Photo of sunrise over Steens Mountain - Little Blitzen Gorge, 2016
So… What just happened in Salem?
Oregon’s 2021 legislative session has come to a close. We’ve made some major progress on statewide climate action, but before we dive into those details, let’s talk about how we got here.

Clean power icon 120To stabilize the climate and avert catastrophic disruption, we must transition our economy away from fossil fuels–particularly our energy and transportation sectors–by mid-century.   Shifting our grid in the Pacific Northwest to rely on 100% clean and efficient power is the core foundation to building a clean energy economy.  And with very rapid progress in vehicle electrification and energy storage technologies, clean electricity can soon be a major part of the strategy for reducing transportation-related emissions.

The great news is we're already on our way and carbon-free electric power system is within reach.   If the entire economy is to be decarbonized by mid-century, the electric power sector in the Pacific Northwest will need to get there by the 2030s.   In 2019, the Washington Legislature passed one of the strongest policies in the country, with utilities having to transition off coal power by 2025 and offer 100% clean and carbon-free electricity by 2045.  With a strong renewable energy standard on the books already, Oregon could follow soon to also committing to 100% clean electricity, joining not just Washington but other states including Hawaii, California, New Mexico in the transition and being a model for others. 

Clean Power Pathways

The Northwest electric power system is already 71% carbon-free, making the region’s power supply as a whole less carbon-intensive than any other part of the U.S. The large base of existing hydropower both anchors the existing low-carbon system and, because it offers operational advantages over large thermal power plants, can serve as a relatively efficient platform for integrating renewable energy.  The major carbon pollution sources on the grid are already approaching functional and economic obsolescence; many coal plants are scheduled for retirement already, and no new ones are being built. 

The technologies to produce and use clean electric power, especially wind and solar energy, are relatively well-developed, diverse and commercialized now.  As the energy system makes greater use of rapid advances in information and communication technology, more pathways emerge on both the demand and supply sides for meeting energy service needs. 

While some bring up the need for "bridge fossil fuels" it's worth noting that while fossil methane is picking up some of the slack, it is with dubious climate benefits,[1] and there is little if any legitimate need for new investments in gas power plants or infrastructure.  Existing capacity can serve any foreseeable temporary need to use gas for system balancing.  A diverse array of flexible, low-cost strategies is emerging – including energy storage, efficiency, load management, smart grids, renewable energy diversity, and scheduling accuracy–to instantaneously balance electric power systems loads and resources.

Using energy wisely and renewable energy can save and deliver the kilowatt-hours we need.  But we will also need to upgrade the “system” hardware and software to unlock their full potential.  Grid modernization, smart grids, load management systems, storage solutions, and energy and transmission market reforms are vital and rapidly evolving parts of this “system upgrade.”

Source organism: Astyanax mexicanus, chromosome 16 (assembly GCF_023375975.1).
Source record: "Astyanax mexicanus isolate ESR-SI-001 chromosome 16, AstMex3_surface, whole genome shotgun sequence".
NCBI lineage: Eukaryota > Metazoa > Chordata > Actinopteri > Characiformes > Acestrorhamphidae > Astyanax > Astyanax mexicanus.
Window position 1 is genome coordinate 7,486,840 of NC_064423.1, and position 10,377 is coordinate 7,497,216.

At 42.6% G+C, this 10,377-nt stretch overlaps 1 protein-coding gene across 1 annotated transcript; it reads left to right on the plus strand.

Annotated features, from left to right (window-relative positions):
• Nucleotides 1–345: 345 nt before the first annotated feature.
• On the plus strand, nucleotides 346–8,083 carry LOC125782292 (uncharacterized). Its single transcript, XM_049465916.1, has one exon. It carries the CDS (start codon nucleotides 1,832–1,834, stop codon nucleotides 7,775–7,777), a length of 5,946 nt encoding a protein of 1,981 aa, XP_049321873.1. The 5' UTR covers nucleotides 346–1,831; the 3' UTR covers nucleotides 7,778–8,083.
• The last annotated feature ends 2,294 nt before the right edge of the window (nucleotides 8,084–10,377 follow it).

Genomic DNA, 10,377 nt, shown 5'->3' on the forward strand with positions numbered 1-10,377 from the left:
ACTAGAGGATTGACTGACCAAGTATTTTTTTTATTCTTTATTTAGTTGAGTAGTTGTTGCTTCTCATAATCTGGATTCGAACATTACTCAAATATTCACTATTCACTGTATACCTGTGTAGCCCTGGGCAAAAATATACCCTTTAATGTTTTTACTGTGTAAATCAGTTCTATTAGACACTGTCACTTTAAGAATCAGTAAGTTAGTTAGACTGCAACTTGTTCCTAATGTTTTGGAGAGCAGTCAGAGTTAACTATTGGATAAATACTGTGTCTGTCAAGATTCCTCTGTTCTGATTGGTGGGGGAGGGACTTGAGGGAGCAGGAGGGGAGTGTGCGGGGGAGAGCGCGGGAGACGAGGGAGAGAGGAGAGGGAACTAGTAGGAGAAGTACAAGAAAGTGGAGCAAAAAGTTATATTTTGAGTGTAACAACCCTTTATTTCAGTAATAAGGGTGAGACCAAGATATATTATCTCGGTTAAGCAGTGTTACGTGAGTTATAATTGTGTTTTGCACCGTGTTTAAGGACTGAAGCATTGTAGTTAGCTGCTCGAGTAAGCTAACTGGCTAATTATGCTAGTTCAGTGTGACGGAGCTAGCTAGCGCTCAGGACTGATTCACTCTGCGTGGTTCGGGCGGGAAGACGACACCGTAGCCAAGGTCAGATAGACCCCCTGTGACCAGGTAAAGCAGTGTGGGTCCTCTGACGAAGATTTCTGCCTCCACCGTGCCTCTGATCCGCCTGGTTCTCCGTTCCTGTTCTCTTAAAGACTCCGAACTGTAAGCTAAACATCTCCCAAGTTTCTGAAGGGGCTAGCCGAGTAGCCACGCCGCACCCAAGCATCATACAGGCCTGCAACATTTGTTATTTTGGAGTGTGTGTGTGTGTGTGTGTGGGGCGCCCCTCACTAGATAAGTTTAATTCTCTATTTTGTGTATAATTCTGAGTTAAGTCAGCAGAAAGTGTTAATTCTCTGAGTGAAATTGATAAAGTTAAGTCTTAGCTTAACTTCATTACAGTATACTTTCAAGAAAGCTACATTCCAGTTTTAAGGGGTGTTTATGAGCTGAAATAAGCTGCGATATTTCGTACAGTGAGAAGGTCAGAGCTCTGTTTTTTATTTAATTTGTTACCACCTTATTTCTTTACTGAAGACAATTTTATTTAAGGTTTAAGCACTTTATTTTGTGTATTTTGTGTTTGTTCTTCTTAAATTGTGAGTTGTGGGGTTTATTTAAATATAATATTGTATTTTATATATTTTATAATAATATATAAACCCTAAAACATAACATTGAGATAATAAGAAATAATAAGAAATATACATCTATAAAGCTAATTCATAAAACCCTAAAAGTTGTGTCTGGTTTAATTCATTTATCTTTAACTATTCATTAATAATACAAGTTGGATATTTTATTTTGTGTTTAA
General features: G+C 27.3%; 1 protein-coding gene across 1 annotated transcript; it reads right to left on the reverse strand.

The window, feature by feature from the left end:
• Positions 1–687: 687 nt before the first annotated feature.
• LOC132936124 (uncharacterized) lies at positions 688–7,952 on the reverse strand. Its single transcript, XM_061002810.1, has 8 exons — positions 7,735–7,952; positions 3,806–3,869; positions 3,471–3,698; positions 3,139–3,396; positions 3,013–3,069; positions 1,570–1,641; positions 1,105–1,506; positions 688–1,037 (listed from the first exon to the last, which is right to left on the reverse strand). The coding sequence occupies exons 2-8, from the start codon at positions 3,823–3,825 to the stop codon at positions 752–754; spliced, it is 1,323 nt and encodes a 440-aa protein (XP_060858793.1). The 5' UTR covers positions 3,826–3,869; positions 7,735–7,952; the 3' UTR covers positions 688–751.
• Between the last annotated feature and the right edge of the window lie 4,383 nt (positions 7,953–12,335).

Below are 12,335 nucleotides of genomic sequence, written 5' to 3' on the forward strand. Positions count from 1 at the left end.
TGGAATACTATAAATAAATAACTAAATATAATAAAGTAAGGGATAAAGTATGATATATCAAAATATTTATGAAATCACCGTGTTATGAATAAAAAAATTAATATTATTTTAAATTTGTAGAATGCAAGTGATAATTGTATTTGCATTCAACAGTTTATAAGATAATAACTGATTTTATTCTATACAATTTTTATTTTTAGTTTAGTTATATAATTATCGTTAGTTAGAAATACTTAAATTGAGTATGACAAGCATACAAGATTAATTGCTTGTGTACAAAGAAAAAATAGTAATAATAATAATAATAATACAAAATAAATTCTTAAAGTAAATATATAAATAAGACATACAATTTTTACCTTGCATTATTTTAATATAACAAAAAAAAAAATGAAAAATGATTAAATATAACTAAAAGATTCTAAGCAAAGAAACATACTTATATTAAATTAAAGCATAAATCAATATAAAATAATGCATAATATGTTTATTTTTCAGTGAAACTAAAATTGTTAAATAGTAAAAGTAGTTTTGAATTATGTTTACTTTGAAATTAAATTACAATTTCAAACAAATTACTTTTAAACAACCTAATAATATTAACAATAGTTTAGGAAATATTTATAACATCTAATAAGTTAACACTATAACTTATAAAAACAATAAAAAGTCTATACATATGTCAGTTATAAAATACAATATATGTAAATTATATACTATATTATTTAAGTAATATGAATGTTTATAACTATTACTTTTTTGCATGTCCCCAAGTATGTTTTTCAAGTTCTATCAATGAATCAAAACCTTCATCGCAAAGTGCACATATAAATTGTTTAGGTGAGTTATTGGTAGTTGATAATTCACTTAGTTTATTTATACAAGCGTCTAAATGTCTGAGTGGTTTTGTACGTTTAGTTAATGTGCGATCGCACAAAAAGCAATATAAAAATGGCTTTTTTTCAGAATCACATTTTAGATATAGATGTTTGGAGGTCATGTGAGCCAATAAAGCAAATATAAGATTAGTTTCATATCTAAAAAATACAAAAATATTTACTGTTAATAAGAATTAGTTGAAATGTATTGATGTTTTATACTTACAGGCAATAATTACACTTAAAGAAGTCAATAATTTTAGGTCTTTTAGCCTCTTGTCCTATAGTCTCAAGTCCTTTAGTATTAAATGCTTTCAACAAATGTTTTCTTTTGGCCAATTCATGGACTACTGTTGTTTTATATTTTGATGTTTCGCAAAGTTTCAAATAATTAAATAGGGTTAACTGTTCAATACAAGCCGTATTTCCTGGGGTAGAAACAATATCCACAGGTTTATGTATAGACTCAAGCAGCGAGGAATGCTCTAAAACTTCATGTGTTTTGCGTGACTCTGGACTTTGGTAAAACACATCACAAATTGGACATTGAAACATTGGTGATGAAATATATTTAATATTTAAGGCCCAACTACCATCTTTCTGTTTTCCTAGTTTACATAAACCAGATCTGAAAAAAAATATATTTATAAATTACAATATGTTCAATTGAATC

We expect that renewable electric resources will be the primary focus of any new electric generating capacity needed to achieve decarbonization.[2]   It's essential to accelerate progress in financing, deploying, incentivizing, and integrating these technologies to get to a 100% clean grid.

Utilities and their regulators will need to evolve as well, developing financial and regulatory models that reward innovation, facilitate decarbonization to more distributed energy systems, protect consumers, and invest in communities historically impacted the most by pollution and lack of investment.


[1] Even low rates of methane leakage largely–or perhaps completely–balance out the advantage of gas over coal due to its lower CO2 production. But “better than coal” is not the appropriate test: even if leakage were not a problem, investment of long-term energy capital in new gas capacity is not consistent with the emission and investment trajectories necessary to meet climate stabilization imperatives.  See: “Key factors for assessing climate benefits of natural gas versus coal electricity generation.”

[2] Nuclear power plays a very limited role in the existing NW system, with only one commercial generating station in the region. New nuclear capacity using existing, commercialized technology is not competitive, nor is it being contemplated. New nuclear technology platforms are in the experimental stages, as are many other renewable energy technologies. While further innovation is likely, our focus will be primarily on deployment and operationalization of technologies and systems that have a reasonably clear sightline to safe and affordable commercialization. 


 

Photo of sunrise over Steens Mountain - Little Blitzen Gorge, 2016
So… What just happened in Salem?

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Photo of sunrise over Steens Mountain - Little Blitzen Gorge, 2016

So… What just happened in Salem?

Oregon’s 2021 legislative session has come to a close. We’ve made some major progress on statewide climate action, but before we dive into those details, let’s talk about how we got here.
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